Long list- National Book Awards

October 5, 2017 by

If you’re looking for your next book to read, referring to the National Book Awards long lists may be a good place to start. The winners will be announced in November. Categories include: fiction, nonfiction, poetry and  young people’s literature.

National Book Foundation, Presenter of the National Book Awards

The committee also has categories such as “5 Under 35” presenting honors to 5 debut authors under the age of 35.  Visit the web site to learn more about the finalists and recommendations.


National Book Award Winning  Medal


October 4, 2017 by

2 bookAlex Cooper, Assistant DA of NYC, is back to star in yet another thriller by Linda Fairstein. But this time she is the suspect being interrogated regarding the suspicious death of a highly placed figure in the DA’s office. The title refers to an entanglement, which Alex refers to in the early pages of the novel regarding the murder. However, it has another meaning unknown to her; deadfall is also a hunting term meaning to set up a trap to catch a large animal. Her referral to this term will set her up as a prime suspect. The usual “suspects” are back as well: Detectives Mercer and Chapman, who help Alex in her fight to clear herself in the murder case. A great read for fans of legal thrillers.

When Dimple Met Rishi

October 1, 2017 by

OKAY, let me start off by saying that this book (When Dimple Met Rishi by Sandhya Menon) is very *cute* and overall very good and entertaining. It has romance, it has humor, it has like-able characters, and it has a great premise.

Dimple is a teenage geek-girl who loves to code and wants to become a web/app developer. With graduation behind her, she’s more than ready for a break from her family, from Mamma’s inexplicable obsession with her finding the “Ideal Indian Husband.” Dimple knows they must respect her principles on some level, though. If they truly believed she needed a husband right now, they wouldn’t have paid for her to attend a summer program for aspiring web developers…right? Sort of. They actually send her to camp to meet their ideal-husband candidate Rishi, who is a hopeless romantic and actually wants to go along with his parents’ wishes. Of course when Dimple discovers this plan she promptly throws coffee at poor Rishi and berates him. Except then….she doesn’t. She finds that she likes Rishi and decides to at least be his friend for the duration of camp.

I don’t want to give too much more of the plot away, but I will tell you the downsides to this novel:

  1. Dimple starts off as this bad-a**, independent, and free-thinking indexintelligent girl. But she pretty much gives this up right away. Why?
  2. She is so mean to Rishi….why?
  3. The book glosses over the “Coding Camp” part. Coding is Dimple’s passion and the camp is the setting for the entire book. Yet, as far as actual “code-speak” goes…there is none. The author completely skips her actually doing her supposed obsession in favor of drama with her fellow snobby camp-mates. This would have been a chance for girls who actually code to geek out and read about their hobby.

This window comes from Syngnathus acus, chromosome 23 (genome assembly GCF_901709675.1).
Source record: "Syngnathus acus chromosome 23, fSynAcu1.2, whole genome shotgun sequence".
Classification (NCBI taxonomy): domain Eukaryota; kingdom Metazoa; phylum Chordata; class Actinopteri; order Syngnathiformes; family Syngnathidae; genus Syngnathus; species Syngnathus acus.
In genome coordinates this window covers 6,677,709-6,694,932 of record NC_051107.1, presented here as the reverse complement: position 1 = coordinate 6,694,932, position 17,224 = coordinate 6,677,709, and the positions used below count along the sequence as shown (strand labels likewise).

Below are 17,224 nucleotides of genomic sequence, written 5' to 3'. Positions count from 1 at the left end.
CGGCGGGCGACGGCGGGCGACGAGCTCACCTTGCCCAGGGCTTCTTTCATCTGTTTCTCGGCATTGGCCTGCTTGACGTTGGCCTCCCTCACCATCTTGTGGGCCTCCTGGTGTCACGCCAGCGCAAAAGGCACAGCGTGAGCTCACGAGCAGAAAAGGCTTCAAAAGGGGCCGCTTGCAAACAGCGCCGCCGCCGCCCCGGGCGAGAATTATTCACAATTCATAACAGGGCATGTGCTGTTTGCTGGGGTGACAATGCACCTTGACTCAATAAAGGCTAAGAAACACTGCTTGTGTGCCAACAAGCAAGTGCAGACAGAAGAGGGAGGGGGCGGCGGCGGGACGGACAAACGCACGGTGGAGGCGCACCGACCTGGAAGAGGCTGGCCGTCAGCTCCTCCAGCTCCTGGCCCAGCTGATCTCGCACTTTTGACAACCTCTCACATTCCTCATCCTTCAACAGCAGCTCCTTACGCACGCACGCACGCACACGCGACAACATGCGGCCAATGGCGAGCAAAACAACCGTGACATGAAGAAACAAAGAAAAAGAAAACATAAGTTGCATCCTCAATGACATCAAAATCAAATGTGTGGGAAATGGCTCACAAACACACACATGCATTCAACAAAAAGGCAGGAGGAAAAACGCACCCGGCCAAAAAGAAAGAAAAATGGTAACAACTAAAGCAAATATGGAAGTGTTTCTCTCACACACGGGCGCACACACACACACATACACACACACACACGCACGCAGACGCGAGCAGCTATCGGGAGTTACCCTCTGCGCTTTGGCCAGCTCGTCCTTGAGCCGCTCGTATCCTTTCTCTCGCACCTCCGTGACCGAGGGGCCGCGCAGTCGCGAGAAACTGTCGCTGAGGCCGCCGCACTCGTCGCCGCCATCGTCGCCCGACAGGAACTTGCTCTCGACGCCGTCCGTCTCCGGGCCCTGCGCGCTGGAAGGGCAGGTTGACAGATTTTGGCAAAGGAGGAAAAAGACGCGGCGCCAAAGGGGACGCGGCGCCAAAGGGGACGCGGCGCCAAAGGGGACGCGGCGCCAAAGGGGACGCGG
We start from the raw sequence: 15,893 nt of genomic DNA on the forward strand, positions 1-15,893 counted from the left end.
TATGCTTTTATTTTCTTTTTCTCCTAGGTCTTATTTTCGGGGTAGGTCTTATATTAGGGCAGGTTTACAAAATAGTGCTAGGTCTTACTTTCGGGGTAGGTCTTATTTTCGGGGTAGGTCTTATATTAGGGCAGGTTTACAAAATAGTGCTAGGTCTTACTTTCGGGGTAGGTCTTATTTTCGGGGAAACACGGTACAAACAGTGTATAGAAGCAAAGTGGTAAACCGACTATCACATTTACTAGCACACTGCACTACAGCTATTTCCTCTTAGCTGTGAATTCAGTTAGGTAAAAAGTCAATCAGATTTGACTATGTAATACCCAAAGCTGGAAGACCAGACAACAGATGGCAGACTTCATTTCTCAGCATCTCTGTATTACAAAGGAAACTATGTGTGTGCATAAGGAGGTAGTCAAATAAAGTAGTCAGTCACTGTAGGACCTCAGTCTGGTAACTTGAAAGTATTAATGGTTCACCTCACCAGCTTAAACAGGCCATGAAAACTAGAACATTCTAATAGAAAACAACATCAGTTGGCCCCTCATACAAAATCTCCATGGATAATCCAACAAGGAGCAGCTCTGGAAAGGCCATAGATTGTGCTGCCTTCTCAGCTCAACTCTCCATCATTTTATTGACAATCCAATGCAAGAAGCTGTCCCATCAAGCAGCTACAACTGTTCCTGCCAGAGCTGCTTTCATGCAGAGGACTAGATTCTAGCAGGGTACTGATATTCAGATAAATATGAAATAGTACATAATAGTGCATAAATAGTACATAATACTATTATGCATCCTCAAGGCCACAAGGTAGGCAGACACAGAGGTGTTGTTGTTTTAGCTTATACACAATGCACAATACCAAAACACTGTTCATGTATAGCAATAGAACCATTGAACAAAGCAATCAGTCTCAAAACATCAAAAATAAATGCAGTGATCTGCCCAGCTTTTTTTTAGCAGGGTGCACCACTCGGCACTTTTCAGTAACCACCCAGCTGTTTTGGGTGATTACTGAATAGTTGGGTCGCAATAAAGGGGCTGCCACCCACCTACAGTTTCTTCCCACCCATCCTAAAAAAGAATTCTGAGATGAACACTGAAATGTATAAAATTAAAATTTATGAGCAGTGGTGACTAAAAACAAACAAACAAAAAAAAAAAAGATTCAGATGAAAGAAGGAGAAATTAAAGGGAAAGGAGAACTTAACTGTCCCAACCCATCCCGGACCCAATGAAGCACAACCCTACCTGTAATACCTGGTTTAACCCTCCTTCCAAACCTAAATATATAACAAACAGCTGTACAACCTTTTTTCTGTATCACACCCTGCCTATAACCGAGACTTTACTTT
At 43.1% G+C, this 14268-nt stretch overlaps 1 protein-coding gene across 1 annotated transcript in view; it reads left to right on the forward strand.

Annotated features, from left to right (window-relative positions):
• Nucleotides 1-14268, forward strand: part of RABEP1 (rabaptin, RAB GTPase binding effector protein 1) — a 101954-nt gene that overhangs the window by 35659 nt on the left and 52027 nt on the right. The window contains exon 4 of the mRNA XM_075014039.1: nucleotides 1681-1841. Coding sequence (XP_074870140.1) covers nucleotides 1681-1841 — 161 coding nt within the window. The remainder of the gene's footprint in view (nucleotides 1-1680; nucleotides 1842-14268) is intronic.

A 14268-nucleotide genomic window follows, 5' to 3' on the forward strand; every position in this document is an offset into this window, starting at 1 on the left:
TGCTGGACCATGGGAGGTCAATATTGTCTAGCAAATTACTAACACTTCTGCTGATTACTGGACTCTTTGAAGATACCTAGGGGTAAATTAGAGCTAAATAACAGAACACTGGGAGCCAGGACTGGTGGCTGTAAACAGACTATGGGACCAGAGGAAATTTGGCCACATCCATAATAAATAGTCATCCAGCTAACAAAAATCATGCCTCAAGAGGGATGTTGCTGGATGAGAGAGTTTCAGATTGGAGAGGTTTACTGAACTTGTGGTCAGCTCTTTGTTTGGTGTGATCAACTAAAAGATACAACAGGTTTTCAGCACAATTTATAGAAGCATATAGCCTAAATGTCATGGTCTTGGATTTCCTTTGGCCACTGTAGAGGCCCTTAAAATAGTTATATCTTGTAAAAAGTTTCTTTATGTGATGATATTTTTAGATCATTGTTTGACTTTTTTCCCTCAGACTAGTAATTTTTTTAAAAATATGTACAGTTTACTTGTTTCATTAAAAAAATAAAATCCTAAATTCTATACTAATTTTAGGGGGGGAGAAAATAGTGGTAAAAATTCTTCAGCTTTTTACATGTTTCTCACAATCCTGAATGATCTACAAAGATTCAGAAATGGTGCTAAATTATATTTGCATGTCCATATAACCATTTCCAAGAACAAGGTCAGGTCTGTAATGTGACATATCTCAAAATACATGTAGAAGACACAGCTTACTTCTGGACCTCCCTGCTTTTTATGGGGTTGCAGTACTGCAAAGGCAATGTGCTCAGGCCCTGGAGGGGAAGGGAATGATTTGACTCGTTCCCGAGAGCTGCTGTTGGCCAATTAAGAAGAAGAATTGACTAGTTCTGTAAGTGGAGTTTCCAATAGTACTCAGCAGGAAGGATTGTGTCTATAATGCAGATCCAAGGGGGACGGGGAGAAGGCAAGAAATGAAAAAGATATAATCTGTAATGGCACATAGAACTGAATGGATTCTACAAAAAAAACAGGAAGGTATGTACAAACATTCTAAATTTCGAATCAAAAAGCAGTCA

Despite these things, this book is very charming. The multicultural angle is different (although also underutilized) and refreshing. If you’re looking for something that isn’t too deep, then this is a good book for you.

Banned Books Week September

September 28, 2017 by

The statistics have been calculated for the past year. Here is the latest list of titles along with reasons for the challenges. How many have YOU read??

The 10 most challenged books in the US last year:

1. This One Summer by Mariko Tamaki and illustrated by Jillian Tamaki
Reasons: Challenged over LGBT characters, drug use and profanity. It was also considered sexually explicit, with mature themes.

2. Drama, written and illustrated by Raina Telgemeier
Reasons: Challenged because it includes LGBT characters, was deemed sexually explicit and considered to have an offensive political viewpoint.

3. George by Alex Gino
Reasons: Challenged because it includes a transgender child, and the “sexuality was not appropriate at elementary levels”.

4. I Am Jazz written by Jessica Herthel and Jazz Jennings, and illustrated by Shelagh McNicholas
Reasons: Challenged because it portrays a transgender child and because of language, sex education, and “offensive viewpoints”.

5. Two Boys Kissing by David Levithan
Reasons: Challenged because its cover has an image of two boys kissing, and it was considered to include sexually explicit content.

6. Looking for Alaska by John Green
Reasons: Challenged for a sexually explicit scene that might lead a student to “sexual experimentation”.

7. Big Hard Sex Criminals by Matt Fraction, illustrated by Chip Zdarsky
Reason: Challenged because it was considered sexually explicit.

8. Make Something Up: Stories You Can’t Unread by Chuck Palahniuk
Reasons: Challenged for profanity, sexual explicitness and being “disgusting and all-around offensive”.

9. The Little Bill series by Bill Cosby and illustrated by Varnette P Honeywood
Challenged because of criminal sexual allegations against the author.

10. Eleanor and Park by Rainbow Rowell
Reason: Challenged for offensive language.



September 28, 2017 by

Wonderstruck the popular Middle-Grade fiction book by Brian Selznick (Ben and Rose secretly wish for better lives. Ben longs for his unknown father. Rose scrapbooks a famous silent actress. When Ben finds clues and Rose reads enticing news, the children independently run to New York for what they are missing. Ben’s story in words, Rose’s in pictures, come together in deafness.) has been made into a film! If you have not read the book then its movie trailer will certainly intrigue you. The film is in theaters on October 20th!

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